A gathering: a generic word I use to describe the living doing something to remember the deceased. Often, whether or not the family is “religious,” no clergy are involved in the planning. Maybe ashes are scattered in a particular place and then it’s off to a restaurant. Maybe it’s a picnic in the backyard or park, with the deceased’s favorite drink hoisted in honor of him or her. It’s casual. Any form of a “gathering” is more formless than formal, based on wanting people to share stories and have a specific time together.
Green burial: And let’s not forget the recent options for formal funerals or informal gatherings. The Green Burial Council (a non-profit) offers a good definition: it’s a “way of caring for the dead with minimal environmental impact that aids in the conservation of natural resources, reduction of carbon emissions, protection of worker health, and the restoration and/or preservation of habitat.” Check out their webpage or other sites you might find online. Though I haven’t had any contact with the Green Burial Council, they seem to be reputable starting point for information.
I’ve left lots of stuff out: visitations, viewings, wakes, and more. I am at best an amateur on all the ways various faith traditions honor the deceased. For example, my understanding is that Mormons don’t mandate burial, but prefer it over cremation; Quakers don’t mandate cremation, but likely prefer it over burial. (And a religion or funeral expert might read my examples and roll their eyes because I am so, so wrong . . .)
I’ve made my decision. (Have you?) Cremation please. I have no insider facts about what happens after death. I faithfully believe God’s love is forever, but that doesn’t lead me to anticipate walking through heaven’s pearly gates or strumming a harp at the crest of a cumulus cloud. However, I know I don’t like the notion of embalming and have zero interest in a kind, sensitive funeral director dabbing rouge on my cold cheeks or carefully arranging my lifeless hands. But that’s me; I have no idea about you. I simply and firmly believe only two things:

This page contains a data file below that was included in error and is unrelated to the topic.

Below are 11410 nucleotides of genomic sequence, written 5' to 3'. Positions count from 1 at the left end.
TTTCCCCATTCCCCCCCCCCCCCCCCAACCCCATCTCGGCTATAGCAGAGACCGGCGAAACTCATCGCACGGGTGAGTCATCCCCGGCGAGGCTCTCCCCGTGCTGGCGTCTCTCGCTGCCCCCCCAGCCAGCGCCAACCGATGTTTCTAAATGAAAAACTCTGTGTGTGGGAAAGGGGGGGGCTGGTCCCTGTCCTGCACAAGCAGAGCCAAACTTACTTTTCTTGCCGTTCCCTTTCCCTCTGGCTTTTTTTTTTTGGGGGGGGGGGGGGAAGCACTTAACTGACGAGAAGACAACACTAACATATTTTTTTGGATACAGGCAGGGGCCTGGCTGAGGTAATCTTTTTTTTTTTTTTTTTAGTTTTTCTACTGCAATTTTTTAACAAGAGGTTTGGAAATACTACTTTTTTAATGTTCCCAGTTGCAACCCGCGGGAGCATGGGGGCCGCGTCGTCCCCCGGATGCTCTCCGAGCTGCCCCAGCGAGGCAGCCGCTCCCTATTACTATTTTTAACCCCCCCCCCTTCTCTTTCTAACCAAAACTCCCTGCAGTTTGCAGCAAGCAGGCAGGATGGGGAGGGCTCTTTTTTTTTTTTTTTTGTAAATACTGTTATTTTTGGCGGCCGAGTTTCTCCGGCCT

- You and I will die from an accident, mayhem, illness, or old age. I guarantee it.
- You might as well let people know what you
If you’re not sure what you want, then talk enough with the people that matter to figure it out. Another guarantee: discussing death won’t kill you. Sure, expressing the words may be hard. And for some, it’ll feel weird. Then again, what if talking about your wishes ends up as one of the finest conversations you’ve ever had with your loved ones? You never know until you open your mouth.
In my prior postings about this topic, I said that the body at the funeral may help people be more forthright with their grief. But, to be blunt, the corpse shouldn’t be the spark to get the conversation underway.
Please, consider openly sharing now about your preferences.
The healthy and honest sharing done before death means the time of grief after will more likely also be healthier and more honest for the living.
*Soon will be different for each tradition for various religions. Jews and Muslims usually have burial within a day. When I was a pastor in rural Wisconsin twenty-five years ago, most of the Christians I served wanted the funeral within three or so days. Though nothing was written down, there seemed an expectation for “soon” and “quick.”
**There are differences. Coffins are tapered at the head, caskets are rectangular. In general, the casket uses higher quality material and is likely more expensive than a coffin. (This is probably information you were never interested in . . .)
(Hospice vigorously protects a patient’s privacy. I’ll take care with how I share my experiences. Any names used are fictitious. Events are combined and/or summarized.)
Image at top: C.J. Linn, Stars and Stripesby